EX RAF HUTTON IN THE FORREST FLY IN TOMORROW!!!! CUMBRIA!

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EX RAF HUTTON IN THE FORREST FLY IN TOMORROW!!!! CUMBRIA!

Postby Bob Potts » Fri Oct 29, 2010 5:47 pm

On Saturday 30th October there is a unique opportunity to Fly In to Hutton in the Forest (nr Penrith) by kind permission of Lord and Lady Inglewood and Mr John Sissons of Kellbarrow Farm. This is to commemorate the 70th anniversary of the Battle of Britain and the important role the estate played during the war. Proceeds from landing fees (£10.00) will go to support the local Church of St James. Refreshments will be available. If all goes well it may be possible to do it again when the house, gardens and restaurant are open.

We will be set up by 10am and will have toilet, outside caterers and shelter, if its showery. The farmer is rolling the field today and it is very smooth. Join overhead. Radio 123.450. John Plaskett and John Lynwood will be on the radio on approach call up RAF Hutton.
Bring you...r log book for signing and we look forward to seeing you. Please be advised:
• PPR is required Contact Andrew Lysser on 07771608767.
• Fuel may be available (motor unleaded only) by arrangement.
• Insurance is the responsibility of the aircraft owner and is mandatory.
• No responsibility will be taken by the Hutton in the Forest estate.
• Arrival and departure is at the discretion of the PIC.
• Circuits to the east of the field @ 1200ft
• Radio will be 123.450
• Lat 54°42'24.13"N Long 2°49'31.36"W
• The field is orientated approx 160°/340° 450yds elevation 600ft asl


Life at Hutton-in-the-Forest
The Hutton estate had an interesting history during the Second World War. William Vane, who later became the first Lord Inglewood, inherited the Estate in 1931 and served in France and the Middle East during the Second World War. While he was away his younger sister Margaret Vane ran the Estate. She wrote weekly letters to her brother and so there is a good record of events on the Estate.
At the beginning of the war two mothers and children from Newcastle were evacuated to the house, but the housekeeper found the idea of more evacuees too difficult to cope with, and as she was not well, they were moved to farms near Skelton. The house was also used for storage for people who had homes bombed in London.
The mansion was considered for a number of uses such as to house Czech refugees to work on the Forestry Commission land, or as an Admiralty training school, or for a girls’ school. The BBC were also interested in it, but while everyone was negotiating HM Forces decided that they needed the house and they requisitioned it. The Vane family still had a flat there, which they continued to use.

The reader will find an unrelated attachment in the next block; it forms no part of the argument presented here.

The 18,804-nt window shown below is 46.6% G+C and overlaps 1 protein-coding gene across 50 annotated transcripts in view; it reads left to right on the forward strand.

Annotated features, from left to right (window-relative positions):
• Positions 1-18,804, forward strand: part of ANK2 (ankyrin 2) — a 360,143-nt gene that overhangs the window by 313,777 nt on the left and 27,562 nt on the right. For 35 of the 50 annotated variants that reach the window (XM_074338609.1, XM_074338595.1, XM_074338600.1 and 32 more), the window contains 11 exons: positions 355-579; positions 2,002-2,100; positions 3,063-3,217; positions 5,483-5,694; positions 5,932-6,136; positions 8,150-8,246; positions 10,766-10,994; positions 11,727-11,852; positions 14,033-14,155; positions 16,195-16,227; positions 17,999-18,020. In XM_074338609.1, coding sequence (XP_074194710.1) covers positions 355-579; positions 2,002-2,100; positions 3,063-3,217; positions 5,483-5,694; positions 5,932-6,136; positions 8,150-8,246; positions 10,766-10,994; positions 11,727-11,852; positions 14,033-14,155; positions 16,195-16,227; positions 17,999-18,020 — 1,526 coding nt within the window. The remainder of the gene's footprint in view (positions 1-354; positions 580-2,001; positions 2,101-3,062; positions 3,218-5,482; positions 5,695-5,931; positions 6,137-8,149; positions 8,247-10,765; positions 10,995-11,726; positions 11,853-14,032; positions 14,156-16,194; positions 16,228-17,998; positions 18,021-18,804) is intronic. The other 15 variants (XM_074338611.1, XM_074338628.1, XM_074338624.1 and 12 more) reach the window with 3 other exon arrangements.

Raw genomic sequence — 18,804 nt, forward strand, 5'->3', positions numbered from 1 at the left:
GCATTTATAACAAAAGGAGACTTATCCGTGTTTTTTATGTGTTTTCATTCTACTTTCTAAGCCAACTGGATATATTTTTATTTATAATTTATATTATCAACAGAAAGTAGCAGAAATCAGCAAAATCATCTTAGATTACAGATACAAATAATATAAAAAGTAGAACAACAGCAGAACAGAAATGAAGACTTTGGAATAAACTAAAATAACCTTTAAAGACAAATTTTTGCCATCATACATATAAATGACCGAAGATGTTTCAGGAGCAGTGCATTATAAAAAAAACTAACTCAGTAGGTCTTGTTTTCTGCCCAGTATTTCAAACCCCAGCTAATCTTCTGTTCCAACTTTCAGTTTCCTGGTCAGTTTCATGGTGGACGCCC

The RAF arrived, but only stayed a short time as it was felt to be too far from Carlisle. The men slept in huts in the grounds and the officers slept in the house. The hall and the peel tower were used as offices. The RAF wanted electricity in the house and the Estate agreed to pay a proportion of the cost. They bought a second hand generator which on the RAF’s departure was left in a loose box for the army who followed. A Tank Company, stationed at Lowther, used Hutton for additional accommodation. 300 men were expected to use the house but in reality this was probably about 150. The gardens were used to grow vegetables for the troops.
In November 1940 the Air Ministry requisitioned the land on the estate for hiding and storing aeroplanes. The woods made it an ideal spot and an airstrip was built using thousands of tons of limestone from Flusco and Blencow quarries to fill in the hollows to make a flat landing strip. At one point there were 100 men working on the ground. There was a standing in the woods for about 100 planes and some of the first Hurricane fighters were stored there. The cattle and sheep grazed the landing area, which was good camouflage, and the local farmer was given 30 minutes notice of planes landing or taking off to move the stock. Guards and dogs manned the area. The pilots were all stationed at Silloth and the airstrip was used for maintenance with offices and a canteen in the woods. As the war progressed the runway had to be enlarged, but with as few trees as possible cut down because they were needed for camouflage. The Estate’s head forester applied for help from the Italian and German prisoners from the Merrythought Camp at Calthwaite as the other Estate workers had been called up to fight.
The BBC took over two farms on the Estate to build the Skelton transmission station in 1942, and it was said that the BBC station was probably the most up to date and largest short wave station in the world at the time with entirely British equipment. 65% of the transmissions went to Europe and 35% were World transmissions.
When the war came to an end the house was returned to its owners but the Navy required the woods for storing ammunition until 1946.

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Bob Potts
 
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